Las Vegas Sun

November 20, 2019

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OPINION:

Signs point to Sands studying stadium project

Palazzo

Courtesy

An artist’s rendering depicts the Fusion Project — the latest stadium proposal to surface for Las Vegas.

Notes compiled as we kick off the new year on the great VegasVille landscape:

• A 100,000-capacity stadium rumored for the Strip has generated a ripple around town. An anonymous Las Vegas resort company reportedly has embarked on feasibility studies for such a facility.

When you look at the viability of such a project, the most likely company to investigate such an adventure is Las Vegas Sands, owner of the Venetian and Palazzo.

The company has available territory behind the Palazzo on the east side of the Strip. And there has been previous speculation that Sands would build an arena to rival the Las Vegas Arena being built by MGM Resorts and AEG Live on the west side of the Strip.

None of these plans are close to being made public. But that company and that location would be the most likely scenario for a new stadium on the Strip.

The feasibility study certainly would examine what sorts of events could be staged at a 100,000-capacity venue — international soccer, music festivals and the like. A stadium of that size would rival in capacity the Rose Bowl and L.A. Coliseum. In other words, massive.

And this isn’t the only stadium project floating out there. Still forging ahead are officials with the Fusion Project, who in June announced plans to build a $1 billion sports complex with a 70,000 to 90,000 capacity stadium.

I’m reliably informed that F Group International, fronted by Italian entrepreneurs Daniele Fortunato and Gaetano Di Renzo, still are moving forward with plans to secure land on Las Vegas Boulevard and assemble a collection of international investors to fund the complex. Fortunato’s “master plan,” as he calls, is due any time,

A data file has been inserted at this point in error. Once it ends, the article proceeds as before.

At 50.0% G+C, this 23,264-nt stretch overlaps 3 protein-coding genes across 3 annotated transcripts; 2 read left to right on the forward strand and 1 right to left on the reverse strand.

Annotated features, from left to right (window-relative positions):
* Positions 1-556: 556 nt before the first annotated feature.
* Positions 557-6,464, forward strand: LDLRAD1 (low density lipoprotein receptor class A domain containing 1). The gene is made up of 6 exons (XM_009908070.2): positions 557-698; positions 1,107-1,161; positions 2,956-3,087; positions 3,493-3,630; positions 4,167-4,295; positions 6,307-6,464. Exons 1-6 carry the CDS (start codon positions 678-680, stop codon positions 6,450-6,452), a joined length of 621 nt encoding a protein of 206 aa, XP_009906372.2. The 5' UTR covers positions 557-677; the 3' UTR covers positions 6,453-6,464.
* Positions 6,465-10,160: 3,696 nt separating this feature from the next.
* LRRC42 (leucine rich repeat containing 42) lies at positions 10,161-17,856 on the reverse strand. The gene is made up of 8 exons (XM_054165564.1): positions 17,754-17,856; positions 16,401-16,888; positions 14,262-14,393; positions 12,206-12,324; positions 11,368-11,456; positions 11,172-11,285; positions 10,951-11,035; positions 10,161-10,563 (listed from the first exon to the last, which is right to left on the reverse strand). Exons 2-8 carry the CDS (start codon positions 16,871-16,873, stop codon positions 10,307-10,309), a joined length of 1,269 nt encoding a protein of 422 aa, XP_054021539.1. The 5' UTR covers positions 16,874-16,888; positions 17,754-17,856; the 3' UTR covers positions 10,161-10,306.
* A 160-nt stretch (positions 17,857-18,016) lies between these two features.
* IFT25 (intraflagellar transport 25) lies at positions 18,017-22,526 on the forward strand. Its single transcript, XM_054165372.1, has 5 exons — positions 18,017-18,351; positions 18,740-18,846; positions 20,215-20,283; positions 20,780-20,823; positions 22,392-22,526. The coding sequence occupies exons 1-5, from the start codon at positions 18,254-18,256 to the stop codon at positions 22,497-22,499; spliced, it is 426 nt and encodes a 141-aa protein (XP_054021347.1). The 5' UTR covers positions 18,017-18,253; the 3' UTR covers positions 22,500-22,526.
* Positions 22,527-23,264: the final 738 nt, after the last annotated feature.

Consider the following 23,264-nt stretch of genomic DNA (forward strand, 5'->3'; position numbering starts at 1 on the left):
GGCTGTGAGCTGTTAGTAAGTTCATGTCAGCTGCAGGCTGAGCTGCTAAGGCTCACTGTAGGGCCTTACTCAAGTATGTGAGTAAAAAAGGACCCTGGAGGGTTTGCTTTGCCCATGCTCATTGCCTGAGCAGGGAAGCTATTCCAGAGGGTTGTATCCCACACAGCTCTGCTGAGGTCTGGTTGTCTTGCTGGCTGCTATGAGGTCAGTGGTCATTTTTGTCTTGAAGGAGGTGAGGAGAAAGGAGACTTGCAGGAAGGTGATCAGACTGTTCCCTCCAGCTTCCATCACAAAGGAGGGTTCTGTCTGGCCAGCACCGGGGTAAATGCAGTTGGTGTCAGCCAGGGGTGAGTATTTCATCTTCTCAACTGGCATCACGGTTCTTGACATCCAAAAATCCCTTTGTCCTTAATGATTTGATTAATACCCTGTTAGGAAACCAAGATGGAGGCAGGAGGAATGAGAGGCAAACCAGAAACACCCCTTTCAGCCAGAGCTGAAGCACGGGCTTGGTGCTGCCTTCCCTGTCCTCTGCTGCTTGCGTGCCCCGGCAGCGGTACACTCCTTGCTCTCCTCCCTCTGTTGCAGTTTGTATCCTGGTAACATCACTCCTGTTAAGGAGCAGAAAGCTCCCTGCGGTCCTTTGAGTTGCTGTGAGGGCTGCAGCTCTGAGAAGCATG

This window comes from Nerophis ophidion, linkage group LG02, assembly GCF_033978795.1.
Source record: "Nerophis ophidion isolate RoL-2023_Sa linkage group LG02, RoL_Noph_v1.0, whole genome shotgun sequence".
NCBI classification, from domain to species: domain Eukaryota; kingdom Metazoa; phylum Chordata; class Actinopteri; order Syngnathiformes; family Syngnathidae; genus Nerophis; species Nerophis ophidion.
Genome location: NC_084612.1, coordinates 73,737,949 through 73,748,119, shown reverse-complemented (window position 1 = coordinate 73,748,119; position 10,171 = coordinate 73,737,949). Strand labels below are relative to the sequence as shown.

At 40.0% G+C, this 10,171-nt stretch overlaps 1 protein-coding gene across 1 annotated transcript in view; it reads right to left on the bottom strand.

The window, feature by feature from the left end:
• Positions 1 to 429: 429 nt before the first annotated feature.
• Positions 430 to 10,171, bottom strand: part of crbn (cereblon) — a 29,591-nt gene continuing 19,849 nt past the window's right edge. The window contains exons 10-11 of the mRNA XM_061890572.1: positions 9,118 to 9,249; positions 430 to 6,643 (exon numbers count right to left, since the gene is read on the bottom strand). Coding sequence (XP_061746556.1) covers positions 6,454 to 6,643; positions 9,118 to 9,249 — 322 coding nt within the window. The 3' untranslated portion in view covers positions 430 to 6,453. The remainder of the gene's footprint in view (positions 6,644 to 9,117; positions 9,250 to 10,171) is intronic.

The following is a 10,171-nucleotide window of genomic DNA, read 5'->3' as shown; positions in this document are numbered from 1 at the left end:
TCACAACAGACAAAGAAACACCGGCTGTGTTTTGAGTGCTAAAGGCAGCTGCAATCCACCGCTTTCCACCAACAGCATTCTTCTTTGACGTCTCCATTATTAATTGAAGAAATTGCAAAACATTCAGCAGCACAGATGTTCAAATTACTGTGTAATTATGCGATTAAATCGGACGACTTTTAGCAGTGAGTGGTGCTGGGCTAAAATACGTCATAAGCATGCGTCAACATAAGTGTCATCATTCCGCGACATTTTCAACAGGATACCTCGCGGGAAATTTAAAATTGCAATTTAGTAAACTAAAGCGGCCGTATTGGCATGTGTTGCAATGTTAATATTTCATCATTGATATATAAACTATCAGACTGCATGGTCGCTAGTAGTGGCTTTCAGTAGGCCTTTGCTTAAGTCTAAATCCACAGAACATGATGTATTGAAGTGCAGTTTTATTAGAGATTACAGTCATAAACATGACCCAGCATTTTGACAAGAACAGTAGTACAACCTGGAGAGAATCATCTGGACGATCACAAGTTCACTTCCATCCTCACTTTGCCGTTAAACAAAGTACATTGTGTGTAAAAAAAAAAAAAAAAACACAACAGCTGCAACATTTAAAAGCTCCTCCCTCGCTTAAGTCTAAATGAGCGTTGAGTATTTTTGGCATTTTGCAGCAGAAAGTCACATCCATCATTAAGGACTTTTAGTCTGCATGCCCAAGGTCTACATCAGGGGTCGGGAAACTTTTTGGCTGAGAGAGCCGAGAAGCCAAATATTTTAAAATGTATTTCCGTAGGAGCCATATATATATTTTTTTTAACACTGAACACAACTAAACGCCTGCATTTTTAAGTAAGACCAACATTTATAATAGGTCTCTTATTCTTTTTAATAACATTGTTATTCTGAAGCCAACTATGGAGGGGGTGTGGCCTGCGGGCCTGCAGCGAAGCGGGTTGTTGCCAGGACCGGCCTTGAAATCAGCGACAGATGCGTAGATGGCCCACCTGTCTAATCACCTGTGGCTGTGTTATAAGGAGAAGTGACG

“We will be near the Strip, and we will do this with no public money,” Fortunato said.

When he was mayor of Las Vegas, Oscar Goodman once said of a handful of competing arena plans, “Whoever has their shovels in the ground first, wins.” That likely is the case with Strip stadiums, too.

• We didn’t start the fire, as Billy Joel once intoned, but we can furnish some Las Vegas firefighter trivia: The oldest fire station in the city is No. 1, originally located on Fremont Street and now at 500 N. Casino Center Blvd. The station dates to the city’s infancy in 1906. It also is home to the last fire pole in use in any Clark County fire station.

• Among the fine entertainers in Las Vegas are unlikely figures Paul Lowden and Al Bernstein. Lowden, who owned the Sahara and had a stake in the Hacienda and Tropicana over the years, is an expert keyboard player who plays with his band at Bootlegger Bistro and the Italian American Club. Bernstein, one of the foremost boxing broadcast analysts for more than four decades, is a great singer of standards who also appears occasionally at Kelly Clinton’s Open Mic Night each Monday at Bootlegger.

During the nearly hourlong delay of the start of the Floyd Mayweather-Manny Pacquiao bout at the MGM Grand in May (the pay-per-view system crashed because of a high volume of late purchases), I tweeted that we should fill the time with Bernstein singing from the Great American Songbook. Hardly anyone got that reference, but he did.

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